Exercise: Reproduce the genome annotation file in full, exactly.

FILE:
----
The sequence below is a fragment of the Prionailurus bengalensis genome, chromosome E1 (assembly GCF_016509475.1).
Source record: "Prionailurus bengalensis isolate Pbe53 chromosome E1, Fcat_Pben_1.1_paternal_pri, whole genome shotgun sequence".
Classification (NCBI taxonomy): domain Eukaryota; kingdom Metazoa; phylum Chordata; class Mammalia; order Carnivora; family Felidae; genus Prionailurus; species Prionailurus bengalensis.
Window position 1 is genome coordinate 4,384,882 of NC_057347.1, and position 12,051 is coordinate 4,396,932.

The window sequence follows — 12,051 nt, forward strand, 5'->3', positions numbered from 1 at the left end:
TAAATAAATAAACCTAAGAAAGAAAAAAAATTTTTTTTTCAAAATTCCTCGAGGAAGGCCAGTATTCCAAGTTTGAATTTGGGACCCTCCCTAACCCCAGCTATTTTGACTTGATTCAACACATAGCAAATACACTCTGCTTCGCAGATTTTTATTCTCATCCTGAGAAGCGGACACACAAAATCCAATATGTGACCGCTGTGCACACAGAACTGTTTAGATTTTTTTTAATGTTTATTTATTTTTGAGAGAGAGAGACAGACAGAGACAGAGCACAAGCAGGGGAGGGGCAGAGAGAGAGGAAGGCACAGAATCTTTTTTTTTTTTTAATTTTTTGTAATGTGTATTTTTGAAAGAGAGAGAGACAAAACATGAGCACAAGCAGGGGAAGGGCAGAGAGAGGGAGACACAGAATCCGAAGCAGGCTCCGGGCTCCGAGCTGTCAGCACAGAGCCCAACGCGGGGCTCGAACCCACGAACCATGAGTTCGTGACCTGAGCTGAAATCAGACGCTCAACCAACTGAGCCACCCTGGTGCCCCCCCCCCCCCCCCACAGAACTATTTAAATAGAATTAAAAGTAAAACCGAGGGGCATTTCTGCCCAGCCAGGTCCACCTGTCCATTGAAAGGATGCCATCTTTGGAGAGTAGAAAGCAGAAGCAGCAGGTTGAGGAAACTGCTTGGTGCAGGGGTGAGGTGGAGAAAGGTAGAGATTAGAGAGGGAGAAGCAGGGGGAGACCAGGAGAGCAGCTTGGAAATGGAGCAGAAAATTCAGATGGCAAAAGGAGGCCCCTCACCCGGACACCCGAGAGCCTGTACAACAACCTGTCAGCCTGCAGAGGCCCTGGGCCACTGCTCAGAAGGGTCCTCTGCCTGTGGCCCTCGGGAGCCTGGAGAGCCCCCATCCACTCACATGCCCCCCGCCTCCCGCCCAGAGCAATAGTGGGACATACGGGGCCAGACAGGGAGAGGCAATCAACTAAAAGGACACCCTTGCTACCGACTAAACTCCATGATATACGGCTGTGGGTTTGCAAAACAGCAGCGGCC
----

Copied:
The sequence below is a fragment of the Prionailurus bengalensis genome, chromosome E1 (assembly GCF_016509475.1).
Source record: "Prionailurus bengalensis isolate Pbe53 chromosome E1, Fcat_Pben_1.1_paternal_pri, whole genome shotgun sequence".
Classification (NCBI taxonomy): domain Eukaryota; kingdom Metazoa; phylum Chordata; class Mammalia; order Carnivora; family Felidae; genus Prionailurus; species Prionailurus bengalensis.
Window position 1 is genome coordinate 4,384,882 of NC_057347.1, and position 12,051 is coordinate 4,396,932.

The window sequence follows — 12,051 nt, forward strand, 5'->3', positions numbered from 1 at the left end:
TAAATAAATAAACCTAAGAAAGAAAAAAAATTTTTTTTTCAAAATTCCTCGAGGAAGGCCAGTATTCCAAGTTTGAATTTGGGACCCTCCCTAACCCCAGCTATTTTGACTTGATTCAACACATAGCAAATACACTCTGCTTCGCAGATTTTTATTCTCATCCTGAGAAGCGGACACACAAAATCCAATATGTGACCGCTGTGCACACAGAACTGTTTAGATTTTTTTTAATGTTTATTTATTTTTGAGAGAGAGAGACAGACAGAGACAGAGCACAAGCAGGGGAGGGGCAGAGAGAGAGGAAGGCACAGAATCTTTTTTTTTTTTTAATTTTTTGTAATGTGTATTTTTGAAAGAGAGAGAGACAAAACATGAGCACAAGCAGGGGAAGGGCAGAGAGAGGGAGACACAGAATCCGAAGCAGGCTCCGGGCTCCGAGCTGTCAGCACAGAGCCCAACGCGGGGCTCGAACCCACGAACCATGAGTTCGTGACCTGAGCTGAAATCAGACGCTCAACCAACTGAGCCACCCTGGTGCCCCCCCCCCCCCCCCACAGAACTATTTAAATAGAATTAAAAGTAAAACCGAGGGGCATTTCTGCCCAGCCAGGTCCACCTGTCCATTGAAAGGATGCCATCTTTGGAGAGTAGAAAGCAGAAGCAGCAGGTTGAGGAAACTGCTTGGTGCAGGGGTGAGGTGGAGAAAGGTAGAGATTAGAGAGGGAGAAGCAGGGGGAGACCAGGAGAGCAGCTTGGAAATGGAGCAGAAAATTCAGATGGCAAAAGGAGGCCCCTCACCCGGACACCCGAGAGCCTGTACAACAACCTGTCAGCCTGCAGAGGCCCTGGGCCACTGCTCAGAAGGGTCCTCTGCCTGTGGCCCTCGGGAGCCTGGAGAGCCCCCATCCACTCACATGCCCCCCGCCTCCCGCCCAGAGCAATAGTGGGACATACGGGGCCAGACAGGGAGAGGCAATCAACTAAAAGGACACCCTTGCTACCGACTAAACTCCATGATATACGGCTGTGGGTTTGCAAAACAGCAGCGGCC